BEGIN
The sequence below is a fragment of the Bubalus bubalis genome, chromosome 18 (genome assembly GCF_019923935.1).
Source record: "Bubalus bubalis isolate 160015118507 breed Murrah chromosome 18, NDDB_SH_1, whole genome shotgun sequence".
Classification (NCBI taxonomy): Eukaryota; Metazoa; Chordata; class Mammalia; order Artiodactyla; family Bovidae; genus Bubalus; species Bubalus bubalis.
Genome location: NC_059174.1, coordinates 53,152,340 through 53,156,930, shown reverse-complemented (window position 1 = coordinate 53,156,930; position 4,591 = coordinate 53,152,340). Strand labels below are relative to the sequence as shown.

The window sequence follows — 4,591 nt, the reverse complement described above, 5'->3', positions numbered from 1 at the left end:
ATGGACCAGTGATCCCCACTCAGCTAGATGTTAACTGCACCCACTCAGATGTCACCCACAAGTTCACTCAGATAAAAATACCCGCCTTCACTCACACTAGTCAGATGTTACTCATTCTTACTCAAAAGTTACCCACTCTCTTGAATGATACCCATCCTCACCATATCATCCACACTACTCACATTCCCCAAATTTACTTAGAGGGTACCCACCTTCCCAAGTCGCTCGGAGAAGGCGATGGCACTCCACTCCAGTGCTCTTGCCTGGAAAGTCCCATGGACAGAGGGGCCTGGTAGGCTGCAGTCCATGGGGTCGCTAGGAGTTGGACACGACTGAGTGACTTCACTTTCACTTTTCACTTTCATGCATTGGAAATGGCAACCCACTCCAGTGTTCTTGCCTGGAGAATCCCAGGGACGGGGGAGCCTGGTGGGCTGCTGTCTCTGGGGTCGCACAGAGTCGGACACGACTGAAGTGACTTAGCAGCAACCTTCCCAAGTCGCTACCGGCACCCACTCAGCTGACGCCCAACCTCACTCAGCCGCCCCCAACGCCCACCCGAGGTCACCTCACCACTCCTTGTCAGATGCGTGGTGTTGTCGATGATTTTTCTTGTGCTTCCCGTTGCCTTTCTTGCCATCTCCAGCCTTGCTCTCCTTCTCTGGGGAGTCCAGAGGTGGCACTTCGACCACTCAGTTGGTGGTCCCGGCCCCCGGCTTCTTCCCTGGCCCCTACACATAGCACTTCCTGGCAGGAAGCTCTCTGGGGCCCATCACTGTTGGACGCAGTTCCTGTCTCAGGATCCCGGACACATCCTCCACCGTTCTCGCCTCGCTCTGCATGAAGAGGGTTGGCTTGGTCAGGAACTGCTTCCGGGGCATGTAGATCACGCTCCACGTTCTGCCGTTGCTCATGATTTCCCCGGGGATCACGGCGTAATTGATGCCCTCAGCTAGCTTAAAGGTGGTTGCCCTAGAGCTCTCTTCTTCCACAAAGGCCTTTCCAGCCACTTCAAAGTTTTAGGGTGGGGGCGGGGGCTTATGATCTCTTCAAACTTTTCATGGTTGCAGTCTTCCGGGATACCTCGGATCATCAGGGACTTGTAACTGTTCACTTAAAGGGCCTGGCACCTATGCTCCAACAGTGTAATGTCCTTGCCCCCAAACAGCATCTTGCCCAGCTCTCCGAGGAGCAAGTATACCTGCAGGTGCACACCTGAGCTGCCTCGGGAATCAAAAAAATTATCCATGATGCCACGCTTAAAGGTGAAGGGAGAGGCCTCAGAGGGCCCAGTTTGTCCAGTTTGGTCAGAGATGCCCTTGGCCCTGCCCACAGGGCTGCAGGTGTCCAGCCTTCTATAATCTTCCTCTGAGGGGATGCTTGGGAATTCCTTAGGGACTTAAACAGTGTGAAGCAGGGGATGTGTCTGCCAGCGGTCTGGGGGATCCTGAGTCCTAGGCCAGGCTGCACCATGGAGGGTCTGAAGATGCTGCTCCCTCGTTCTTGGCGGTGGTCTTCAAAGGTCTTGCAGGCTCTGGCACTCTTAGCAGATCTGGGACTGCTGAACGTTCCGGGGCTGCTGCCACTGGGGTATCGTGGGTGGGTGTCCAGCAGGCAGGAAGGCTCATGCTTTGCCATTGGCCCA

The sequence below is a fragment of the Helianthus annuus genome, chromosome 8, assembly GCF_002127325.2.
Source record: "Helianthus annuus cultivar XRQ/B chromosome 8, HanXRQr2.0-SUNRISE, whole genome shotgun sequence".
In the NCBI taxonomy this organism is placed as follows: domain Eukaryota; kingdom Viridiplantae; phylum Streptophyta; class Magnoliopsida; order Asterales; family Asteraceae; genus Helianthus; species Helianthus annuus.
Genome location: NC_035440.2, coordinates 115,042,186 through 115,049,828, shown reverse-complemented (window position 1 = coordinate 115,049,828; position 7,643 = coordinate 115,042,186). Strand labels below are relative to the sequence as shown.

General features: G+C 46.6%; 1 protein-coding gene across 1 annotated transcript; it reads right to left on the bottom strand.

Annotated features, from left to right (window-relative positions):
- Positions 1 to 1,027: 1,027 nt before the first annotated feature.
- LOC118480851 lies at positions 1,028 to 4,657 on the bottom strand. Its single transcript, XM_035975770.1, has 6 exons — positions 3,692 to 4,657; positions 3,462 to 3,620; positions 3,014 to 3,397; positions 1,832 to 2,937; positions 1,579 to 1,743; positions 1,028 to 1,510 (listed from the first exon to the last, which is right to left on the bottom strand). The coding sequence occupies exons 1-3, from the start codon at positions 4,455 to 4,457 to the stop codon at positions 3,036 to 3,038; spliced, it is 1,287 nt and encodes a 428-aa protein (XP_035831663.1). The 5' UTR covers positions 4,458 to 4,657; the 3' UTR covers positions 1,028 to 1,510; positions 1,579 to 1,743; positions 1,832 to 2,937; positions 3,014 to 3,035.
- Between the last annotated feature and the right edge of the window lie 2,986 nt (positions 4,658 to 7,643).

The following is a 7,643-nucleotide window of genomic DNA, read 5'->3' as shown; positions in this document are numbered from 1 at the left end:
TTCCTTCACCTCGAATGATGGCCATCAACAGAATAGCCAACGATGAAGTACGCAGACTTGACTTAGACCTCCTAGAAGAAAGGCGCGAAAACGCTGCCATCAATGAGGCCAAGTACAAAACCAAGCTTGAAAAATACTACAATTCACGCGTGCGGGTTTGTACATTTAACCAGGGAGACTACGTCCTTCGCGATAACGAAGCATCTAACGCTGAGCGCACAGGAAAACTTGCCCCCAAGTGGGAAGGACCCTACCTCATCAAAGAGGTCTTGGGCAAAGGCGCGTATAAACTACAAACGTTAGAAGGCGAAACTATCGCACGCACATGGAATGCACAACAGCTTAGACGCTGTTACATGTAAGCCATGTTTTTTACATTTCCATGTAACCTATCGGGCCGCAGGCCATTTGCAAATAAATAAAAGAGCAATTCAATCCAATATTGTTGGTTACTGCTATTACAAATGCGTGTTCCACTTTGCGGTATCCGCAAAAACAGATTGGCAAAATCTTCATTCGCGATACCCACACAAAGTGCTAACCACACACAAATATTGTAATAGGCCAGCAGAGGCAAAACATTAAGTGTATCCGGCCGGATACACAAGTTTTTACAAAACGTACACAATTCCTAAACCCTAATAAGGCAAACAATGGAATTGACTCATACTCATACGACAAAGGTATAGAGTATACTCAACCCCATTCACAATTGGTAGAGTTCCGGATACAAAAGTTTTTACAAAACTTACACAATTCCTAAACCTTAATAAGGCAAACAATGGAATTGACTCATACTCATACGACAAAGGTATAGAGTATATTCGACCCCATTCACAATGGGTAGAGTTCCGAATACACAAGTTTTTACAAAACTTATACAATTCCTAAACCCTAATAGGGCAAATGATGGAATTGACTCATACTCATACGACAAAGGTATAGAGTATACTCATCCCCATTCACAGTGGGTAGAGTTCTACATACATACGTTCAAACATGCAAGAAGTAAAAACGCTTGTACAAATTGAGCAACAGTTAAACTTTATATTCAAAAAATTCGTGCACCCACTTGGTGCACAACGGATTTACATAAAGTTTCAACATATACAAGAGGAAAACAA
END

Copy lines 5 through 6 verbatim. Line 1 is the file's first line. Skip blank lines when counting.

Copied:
The window sequence follows — 4,591 nt, the reverse complement described above, 5'->3', positions numbered from 1 at the left end:
ATGGACCAGTGATCCCCACTCAGCTAGATGTTAACTGCACCCACTCAGATGTCACCCACAAGTTCACTCAGATAAAAATACCCGCCTTCACTCACACTAGTCAGATGTTACTCATTCTTACTCAAAAGTTACCCACTCTCTTGAATGATACCCATCCTCACCATATCATCCACACTACTCACATTCCCCAAATTTACTTAGAGGGTACCCACCTTCCCAAGTCGCTCGGAGAAGGCGATGGCACTCCACTCCAGTGCTCTTGCCTGGAAAGTCCCATGGACAGAGGGGCCTGGTAGGCTGCAGTCCATGGGGTCGCTAGGAGTTGGACACGACTGAGTGACTTCACTTTCACTTTTCACTTTCATGCATTGGAAATGGCAACCCACTCCAGTGTTCTTGCCTGGAGAATCCCAGGGACGGGGGAGCCTGGTGGGCTGCTGTCTCTGGGGTCGCACAGAGTCGGACACGACTGAAGTGACTTAGCAGCAACCTTCCCAAGTCGCTACCGGCACCCACTCAGCTGACGCCCAACCTCACTCAGCCGCCCCCAACGCCCACCCGAGGTCACCTCACCACTCCTTGTCAGATGCGTGGTGTTGTCGATGATTTTTCTTGTGCTTCCCGTTGCCTTTCTTGCCATCTCCAGCCTTGCTCTCCTTCTCTGGGGAGTCCAGAGGTGGCACTTCGACCACTCAGTTGGTGGTCCCGGCCCCCGGCTTCTTCCCTGGCCCCTACACATAGCACTTCCTGGCAGGAAGCTCTCTGGGGCCCATCACTGTTGGACGCAGTTCCTGTCTCAGGATCCCGGACACATCCTCCACCGTTCTCGCCTCGCTCTGCATGAAGAGGGTTGGCTTGGTCAGGAACTGCTTCCGGGGCATGTAGATCACGCTCCACGTTCTGCCGTTGCTCATGATTTCCCCGGGGATCACGGCGTAATTGATGCCCTCAGCTAGCTTAAAGGTGGTTGCCCTAGAGCTCTCTTCTTCCACAAAGGCCTTTCCAGCCACTTCAAAGTTTTAGGGTGGGGGCGGGGGCTTATGATCTCTTCAAACTTTTCATGGTTGCAGTCTTCCGGGATACCTCGGATCATCAGGGACTTGTAACTGTTCACTTAAAGGGCCTGGCACCTATGCTCCAACAGTGTAATGTCCTTGCCCCCAAACAGCATCTTGCCCAGCTCTCCGAGGAGCAAGTATACCTGCAGGTGCACACCTGAGCTGCCTCGGGAATCAAAAAAATTATCCATGATGCCACGCTTAAAGGTGAAGGGAGAGGCCTCAGAGGGCCCAGTTTGTCCAGTTTGGTCAGAGATGCCCTTGGCCCTGCCCACAGGGCTGCAGGTGTCCAGCCTTCTATAATCTTCCTCTGAGGGGATGCTTGGGAATTCCTTAGGGACTTAAACAGTGTGAAGCAGGGGATGTGTCTGCCAGCGGTCTGGGGGATCCTGAGTCCTAGGCCAGGCTGCACCATGGAGGGTCTGAAGATGCTGCTCCCTCGTTCTTGGCGGTGGTCTTCAAAGGTCTTGCAGGCTCTGGCACTCTTAGCAGATCTGGGACTGCTGAACGTTCCGGGGCTGCTGCCACTGGGGTATCGTGGGTGGGTGTCCAGCAGGCAGGAAGGCTCATGCTTTGCCATTGGCCCA